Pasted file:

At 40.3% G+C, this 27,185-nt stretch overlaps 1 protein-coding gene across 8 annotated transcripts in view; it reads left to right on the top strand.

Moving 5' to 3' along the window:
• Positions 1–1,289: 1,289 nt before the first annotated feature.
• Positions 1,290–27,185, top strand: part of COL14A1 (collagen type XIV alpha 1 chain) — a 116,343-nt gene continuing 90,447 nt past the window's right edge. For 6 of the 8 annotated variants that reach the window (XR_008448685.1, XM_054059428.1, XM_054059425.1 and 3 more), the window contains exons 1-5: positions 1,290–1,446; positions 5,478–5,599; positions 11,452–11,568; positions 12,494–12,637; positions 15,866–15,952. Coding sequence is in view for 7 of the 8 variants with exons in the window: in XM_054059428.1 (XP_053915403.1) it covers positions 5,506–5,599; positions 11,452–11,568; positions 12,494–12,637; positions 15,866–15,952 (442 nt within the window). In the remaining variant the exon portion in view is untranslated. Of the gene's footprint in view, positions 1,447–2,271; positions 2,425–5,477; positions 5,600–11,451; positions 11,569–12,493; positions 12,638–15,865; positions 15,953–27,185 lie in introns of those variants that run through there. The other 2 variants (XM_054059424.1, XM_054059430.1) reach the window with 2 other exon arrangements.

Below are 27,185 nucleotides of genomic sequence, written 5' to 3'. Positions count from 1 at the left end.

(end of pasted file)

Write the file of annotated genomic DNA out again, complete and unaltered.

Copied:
At 40.3% G+C, this 27,185-nt stretch overlaps 1 protein-coding gene across 8 annotated transcripts in view; it reads left to right on the top strand.

Moving 5' to 3' along the window:
• Positions 1–1,289: 1,289 nt before the first annotated feature.
• Positions 1,290–27,185, top strand: part of COL14A1 (collagen type XIV alpha 1 chain) — a 116,343-nt gene continuing 90,447 nt past the window's right edge. For 6 of the 8 annotated variants that reach the window (XR_008448685.1, XM_054059428.1, XM_054059425.1 and 3 more), the window contains exons 1-5: positions 1,290–1,446; positions 5,478–5,599; positions 11,452–11,568; positions 12,494–12,637; positions 15,866–15,952. Coding sequence is in view for 7 of the 8 variants with exons in the window: in XM_054059428.1 (XP_053915403.1) it covers positions 5,506–5,599; positions 11,452–11,568; positions 12,494–12,637; positions 15,866–15,952 (442 nt within the window). In the remaining variant the exon portion in view is untranslated. Of the gene's footprint in view, positions 1,447–2,271; positions 2,425–5,477; positions 5,600–11,451; positions 11,569–12,493; positions 12,638–15,865; positions 15,953–27,185 lie in introns of those variants that run through there. The other 2 variants (XM_054059424.1, XM_054059430.1) reach the window with 2 other exon arrangements.

Below are 27,185 nucleotides of genomic sequence, written 5' to 3'. Positions count from 1 at the left end.